Commissioner Jon Cannon (Rio) asked if the proposal was to build on the sliver of land marked as CT-2. Ragsdale said the applicant has depicted having a bio-filter on that section of property. Wayne Cilimberg, the County’s Director of Planning, said that other recent re-zonings in Crozet have also met this issue, and they have dealt with it by focusing all of the development in the areas marked CT-3.

Commissioner Marcia Joseph (At-Large) said it was hard to ignore that the property does contain areas marked CT-3, allowing for greater density. Loach said that the colors did not necessarily reflect the reality of what could be built in all areas.

Cannon asked Loach if anything could be developed on the property, and Loach responded that he thought only a by-right development would be appropriate. That would allow about five units. He also said he would prefer to see Lanetown Way stay rural in character.

Fox said he was clear about the interpretation of the property type on the Master Plan.

“This is the second meeting where there’s been confusion about it [from the Planning Commission]. From everything I can see, it’s CT-3 in a hamlet, as the staff has currently interpreted it.” Fox said he has worked on other re-zonings in the Crozet area that were colored similarly with no trouble from the board.

Commissioners had other concerns as well. Joseph asked Fox why he was not proffering the detailed information in a site plan. Fox said he did not want to be strictly held to a plan at this time. Linda Porterfield raised the issue of how Fox was going to handle parking, and Fox said he assumed it would be done the same way as it is done in Grayrock North, with a mixture of drive-ways, on-street parking and garages.

During the public hearing, Grayrock North resident Mike Beno said his homeowner’s association remains skeptical about the size of the development, and added that on-street parking is not allowed in his neighborhood. He said his neighbors were also concerned that the Patterson development would create too much traffic on Lanetown Way.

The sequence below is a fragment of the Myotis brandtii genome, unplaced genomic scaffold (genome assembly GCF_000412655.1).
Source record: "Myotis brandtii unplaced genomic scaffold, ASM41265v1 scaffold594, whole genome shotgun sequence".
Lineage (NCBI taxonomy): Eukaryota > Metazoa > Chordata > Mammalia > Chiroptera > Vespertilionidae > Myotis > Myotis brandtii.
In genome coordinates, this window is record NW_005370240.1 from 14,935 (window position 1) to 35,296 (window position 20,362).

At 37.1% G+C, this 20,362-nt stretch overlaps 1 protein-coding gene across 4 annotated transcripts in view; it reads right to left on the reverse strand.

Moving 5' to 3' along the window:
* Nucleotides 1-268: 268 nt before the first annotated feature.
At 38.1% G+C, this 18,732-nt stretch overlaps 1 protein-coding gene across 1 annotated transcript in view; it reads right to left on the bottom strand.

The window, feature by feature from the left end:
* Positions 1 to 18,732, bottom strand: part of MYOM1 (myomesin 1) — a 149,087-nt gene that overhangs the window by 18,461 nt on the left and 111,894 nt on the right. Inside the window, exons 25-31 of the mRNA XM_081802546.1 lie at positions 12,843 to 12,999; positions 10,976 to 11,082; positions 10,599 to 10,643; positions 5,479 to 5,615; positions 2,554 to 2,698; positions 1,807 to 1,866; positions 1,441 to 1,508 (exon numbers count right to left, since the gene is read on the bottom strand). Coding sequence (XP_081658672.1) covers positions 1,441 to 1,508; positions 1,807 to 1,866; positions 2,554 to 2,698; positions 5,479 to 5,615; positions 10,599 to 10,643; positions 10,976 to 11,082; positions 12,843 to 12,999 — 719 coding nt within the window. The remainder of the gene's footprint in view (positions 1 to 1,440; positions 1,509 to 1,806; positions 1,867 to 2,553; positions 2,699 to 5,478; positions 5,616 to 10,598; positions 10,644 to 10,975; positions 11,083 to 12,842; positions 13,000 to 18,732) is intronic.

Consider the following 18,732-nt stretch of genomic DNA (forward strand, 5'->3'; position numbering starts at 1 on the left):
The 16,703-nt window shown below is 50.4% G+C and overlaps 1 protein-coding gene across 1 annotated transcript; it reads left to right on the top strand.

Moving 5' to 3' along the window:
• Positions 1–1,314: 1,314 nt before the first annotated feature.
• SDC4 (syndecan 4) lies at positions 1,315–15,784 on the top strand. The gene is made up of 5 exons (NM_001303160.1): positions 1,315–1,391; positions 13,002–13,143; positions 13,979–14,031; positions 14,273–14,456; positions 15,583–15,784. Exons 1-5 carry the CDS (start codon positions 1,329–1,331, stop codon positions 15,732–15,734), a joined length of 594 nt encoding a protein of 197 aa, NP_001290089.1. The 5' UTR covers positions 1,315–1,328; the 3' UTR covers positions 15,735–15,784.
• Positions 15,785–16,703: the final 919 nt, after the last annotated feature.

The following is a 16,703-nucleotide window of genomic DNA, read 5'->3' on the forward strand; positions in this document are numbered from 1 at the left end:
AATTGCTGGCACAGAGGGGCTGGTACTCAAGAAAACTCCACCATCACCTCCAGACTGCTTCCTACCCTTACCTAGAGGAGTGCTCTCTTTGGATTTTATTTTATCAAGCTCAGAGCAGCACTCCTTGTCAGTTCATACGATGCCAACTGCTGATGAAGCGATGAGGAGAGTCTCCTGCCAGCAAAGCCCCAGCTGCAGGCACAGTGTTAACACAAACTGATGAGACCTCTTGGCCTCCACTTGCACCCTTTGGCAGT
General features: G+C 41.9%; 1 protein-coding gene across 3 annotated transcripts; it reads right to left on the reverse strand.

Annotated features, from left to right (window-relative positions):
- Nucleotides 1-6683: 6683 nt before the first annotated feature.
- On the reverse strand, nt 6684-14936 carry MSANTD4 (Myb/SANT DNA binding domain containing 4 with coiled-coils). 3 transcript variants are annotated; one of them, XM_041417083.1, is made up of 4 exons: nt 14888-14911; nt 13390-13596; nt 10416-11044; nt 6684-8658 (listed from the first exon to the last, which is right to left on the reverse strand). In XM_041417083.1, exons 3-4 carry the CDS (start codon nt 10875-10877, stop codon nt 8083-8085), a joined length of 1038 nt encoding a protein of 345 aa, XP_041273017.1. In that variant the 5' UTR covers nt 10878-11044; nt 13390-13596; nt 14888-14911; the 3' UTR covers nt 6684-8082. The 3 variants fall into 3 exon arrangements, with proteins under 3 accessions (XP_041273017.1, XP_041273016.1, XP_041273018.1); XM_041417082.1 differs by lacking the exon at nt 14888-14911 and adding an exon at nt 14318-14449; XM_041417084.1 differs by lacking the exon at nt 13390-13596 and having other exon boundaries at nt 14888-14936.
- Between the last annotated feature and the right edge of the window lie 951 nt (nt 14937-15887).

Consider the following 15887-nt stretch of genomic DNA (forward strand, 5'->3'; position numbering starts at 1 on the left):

“In short we think R-6 is still too dense, and doesn’t comply with the Crozet Master Plan in this transitional area, transitioning from what may not be technically called an edge, but obviously when you look at the overall picture, it is on the edge of Crozet.”  He said he could support the project if the applicant reduced the size and found a second way for vehicles to get in and out.

Fox said there was little he could do to address the request by the Grayrock North HOA to access Lanetown Road, because VDOT had indicated that would not be allowed.

Commissioner Joseph said she felt the applicant had undersized the lots, and that the bio-filter could be expanded to add more green space.

Fox said he would reduce the density to meet the lot size requirement, likely meaning the reduction of one or two lots. He also would try to position his site plan to not build in an area that’s green.

At the conclusion of the hearing, some members of the Commission suggested that the applicant be given a deferral, but Loach indicated that he wanted to recommend denial. The motion got a second, and the vote was 4 to 2 to recommend denial to the Board of Supervisors. Commissioners Porterfield and Joseph voted against the recommendation.

Chairman Cal Morris said he was bothered that staff and Commissioner Loach had two starkly different interpretations of the Crozet Master Plan.

“What I read from the Master Plan is what should be done,” Loach said. “It’s that simple. If you don’t want to have Master Plans that spell out what you should do, you should just throw it away.”

The project will now go to the

Board of Supervisors

on March 19, 2008.

Sean Tubbs